Fixing this is a matter of switching on the debugger and tracing exactly where this field is thrown in functions, then editing the length of the variable in the function parameters. Maybe you’ll need to do some data recovery (if someone else threw that dreadful COMMIT in the code above yours…), but usually nothing terrible happens.

My point is that it can be solved, by Microsoft, fairly easily!

There. Fixed. It’s right below the MenuSuite, and it’s a Data Object.

What it does is simple, and could work well in two ways. I’ll explain both in a few steps.

Table-based Data Reference Object

After creating table 36, we create a Data Reference Object for the primary key: Document Type, and Document No. This Data Reference Object “remembers” that it’s based on T36, and will continue to mirror vital properties of the fields. As soon as this exists, it’s possible to reference the Data Reference Object for function parameters, as the sweetspot between a Record parameter and a load of hand-built parameters. Doing so gives us at least three advantages;

  • We should be able to call the function without first preparing a record, for example: DoSomething(‘Sales Order’, ‘SO00001’);
  • It should be possible to reference option values that come from the referenced object, hence are always the same as in the table;
  • If someone decides to change the design of any of the sales tables fields, it should not compile until all Data Reference Objects are updated as well;

This would already be a big advantage. However, there are other ways:

Data (Reference) Object based Tables

One of the first things I learned about databases (in university) were the objectives of normalization; third normal form quickly became our holy grail. Let’s turn this thought process around for a second, and go back as far to the flat table as possible. Let’s also ignore the record size limit. Dynamics NAV could probably do with no more than 50 tables. Don’t worry, my next suggestion won’t be to switch to NoSQL and forget about relational databases altogether ;=)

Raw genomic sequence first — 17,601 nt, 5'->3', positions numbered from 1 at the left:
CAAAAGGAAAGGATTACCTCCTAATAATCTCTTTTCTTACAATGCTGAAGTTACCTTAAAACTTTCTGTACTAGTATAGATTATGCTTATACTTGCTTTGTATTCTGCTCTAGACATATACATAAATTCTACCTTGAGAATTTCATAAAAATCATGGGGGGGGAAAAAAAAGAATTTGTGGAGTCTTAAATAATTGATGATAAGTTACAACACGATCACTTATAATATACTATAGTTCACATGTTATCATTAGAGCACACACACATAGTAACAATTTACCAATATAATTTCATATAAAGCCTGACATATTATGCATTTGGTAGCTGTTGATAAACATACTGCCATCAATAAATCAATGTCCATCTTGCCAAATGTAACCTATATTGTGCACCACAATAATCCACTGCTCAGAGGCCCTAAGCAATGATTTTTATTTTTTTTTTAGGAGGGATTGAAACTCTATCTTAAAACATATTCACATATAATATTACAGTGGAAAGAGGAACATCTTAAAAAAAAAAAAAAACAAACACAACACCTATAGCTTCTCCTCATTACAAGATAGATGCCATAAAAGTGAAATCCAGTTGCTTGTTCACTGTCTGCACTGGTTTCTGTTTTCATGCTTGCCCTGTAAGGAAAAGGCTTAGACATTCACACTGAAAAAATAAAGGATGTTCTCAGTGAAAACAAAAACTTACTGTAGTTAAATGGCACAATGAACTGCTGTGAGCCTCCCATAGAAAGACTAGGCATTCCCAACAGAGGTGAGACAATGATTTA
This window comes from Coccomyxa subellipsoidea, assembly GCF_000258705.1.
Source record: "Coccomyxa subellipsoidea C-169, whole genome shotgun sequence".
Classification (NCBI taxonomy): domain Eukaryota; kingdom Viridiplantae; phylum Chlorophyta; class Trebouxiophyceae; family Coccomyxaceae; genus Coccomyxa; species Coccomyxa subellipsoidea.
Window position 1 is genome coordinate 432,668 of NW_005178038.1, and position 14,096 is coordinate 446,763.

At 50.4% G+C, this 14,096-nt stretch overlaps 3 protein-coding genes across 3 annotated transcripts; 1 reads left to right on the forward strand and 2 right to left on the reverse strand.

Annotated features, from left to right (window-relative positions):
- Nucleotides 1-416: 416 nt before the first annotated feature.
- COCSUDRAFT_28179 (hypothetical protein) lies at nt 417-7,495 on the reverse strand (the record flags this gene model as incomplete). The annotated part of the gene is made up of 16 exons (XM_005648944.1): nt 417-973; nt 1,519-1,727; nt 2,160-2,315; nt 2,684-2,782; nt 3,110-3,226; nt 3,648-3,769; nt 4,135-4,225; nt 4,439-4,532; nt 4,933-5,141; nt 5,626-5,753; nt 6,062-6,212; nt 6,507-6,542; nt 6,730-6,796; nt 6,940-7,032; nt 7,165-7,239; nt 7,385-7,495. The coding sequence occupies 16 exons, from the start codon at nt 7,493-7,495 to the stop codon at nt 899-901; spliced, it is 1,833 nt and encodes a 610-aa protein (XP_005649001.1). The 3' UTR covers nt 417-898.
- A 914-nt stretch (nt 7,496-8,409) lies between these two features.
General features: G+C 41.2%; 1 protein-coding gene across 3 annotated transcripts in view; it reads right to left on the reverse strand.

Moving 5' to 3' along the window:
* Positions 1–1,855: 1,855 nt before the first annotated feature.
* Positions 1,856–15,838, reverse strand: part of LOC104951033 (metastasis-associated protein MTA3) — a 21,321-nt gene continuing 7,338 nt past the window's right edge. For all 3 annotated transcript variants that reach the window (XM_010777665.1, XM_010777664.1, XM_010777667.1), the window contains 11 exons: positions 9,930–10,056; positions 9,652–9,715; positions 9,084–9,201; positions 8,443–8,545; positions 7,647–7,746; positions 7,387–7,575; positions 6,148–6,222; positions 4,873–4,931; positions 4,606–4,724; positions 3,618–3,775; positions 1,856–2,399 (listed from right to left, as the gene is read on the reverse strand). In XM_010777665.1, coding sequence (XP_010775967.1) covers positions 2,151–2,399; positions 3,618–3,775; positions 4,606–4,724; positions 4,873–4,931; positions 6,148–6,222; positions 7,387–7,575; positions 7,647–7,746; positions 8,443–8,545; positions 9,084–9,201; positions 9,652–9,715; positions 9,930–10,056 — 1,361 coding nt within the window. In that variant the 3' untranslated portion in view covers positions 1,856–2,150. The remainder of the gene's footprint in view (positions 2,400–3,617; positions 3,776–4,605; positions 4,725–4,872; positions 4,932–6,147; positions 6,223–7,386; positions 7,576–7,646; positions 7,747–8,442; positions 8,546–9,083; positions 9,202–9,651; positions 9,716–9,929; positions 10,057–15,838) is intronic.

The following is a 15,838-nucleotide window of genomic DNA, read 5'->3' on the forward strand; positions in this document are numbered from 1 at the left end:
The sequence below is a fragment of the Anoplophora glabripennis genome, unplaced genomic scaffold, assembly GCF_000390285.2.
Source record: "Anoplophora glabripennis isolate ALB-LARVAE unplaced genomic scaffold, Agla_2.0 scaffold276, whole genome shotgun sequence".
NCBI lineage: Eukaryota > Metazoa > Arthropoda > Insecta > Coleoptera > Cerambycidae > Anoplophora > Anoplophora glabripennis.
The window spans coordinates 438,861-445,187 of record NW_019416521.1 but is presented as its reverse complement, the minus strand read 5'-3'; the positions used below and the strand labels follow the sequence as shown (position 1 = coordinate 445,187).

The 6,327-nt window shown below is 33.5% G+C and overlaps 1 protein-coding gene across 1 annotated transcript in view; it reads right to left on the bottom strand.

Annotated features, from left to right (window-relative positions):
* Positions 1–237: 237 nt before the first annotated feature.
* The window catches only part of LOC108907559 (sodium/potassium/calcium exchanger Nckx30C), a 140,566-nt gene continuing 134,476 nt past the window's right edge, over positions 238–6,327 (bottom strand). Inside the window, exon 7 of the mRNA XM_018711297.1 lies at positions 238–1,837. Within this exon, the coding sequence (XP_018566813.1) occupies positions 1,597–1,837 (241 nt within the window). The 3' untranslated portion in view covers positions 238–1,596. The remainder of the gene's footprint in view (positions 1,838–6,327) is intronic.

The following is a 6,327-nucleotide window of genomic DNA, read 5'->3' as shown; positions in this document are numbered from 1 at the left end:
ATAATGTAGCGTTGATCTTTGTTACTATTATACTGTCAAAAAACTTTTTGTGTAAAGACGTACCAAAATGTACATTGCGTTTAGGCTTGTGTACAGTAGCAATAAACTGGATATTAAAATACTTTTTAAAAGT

The next step is where it gets interesting: Let’s separate our flat tables from our table structure: We now have ourselves a data model.

Now let’s take the Sales data model (which contains everything from Customers through Sales Headers, Sales Lines, Sales Prices etcetera), and build a new Sales Header table by simply selecting which fields from our data model should be there. We can now build the Sales Line table by selecting a few different fields. It gets even more interesting if we look at the Sales Price table: That should be in Item data model as well. Maybe it’s a good idea to reference from one data model to another as well: Table relations will be easy (if not automatically generated), and we’ll have infinity integrity!

Okay, cool, but do we need this?

Well, no. We don’t need it. Then again, we didn’t need a Web Client, but people use it every day… And if you’d think nobody ever changes field properties, think again. Or take a good look at that Description field I mentioned earlier. It’s not a Text 30 anymore, it’s a Text 50…


NAV Three-Tier Performance and Load Balancing

Disclaimer: This article is not meant to be a best-practice guide! It’s my first publication on LinkedIn, in which I’ve tried to summarize and share some of the information I found scattered through the interwebs. Also, I hope to gain tips & tricks from you. I still don’t have a solid answer on questions found below (although, admittedly, I haven’t directly consulted Microsoft). More advice is always welcome!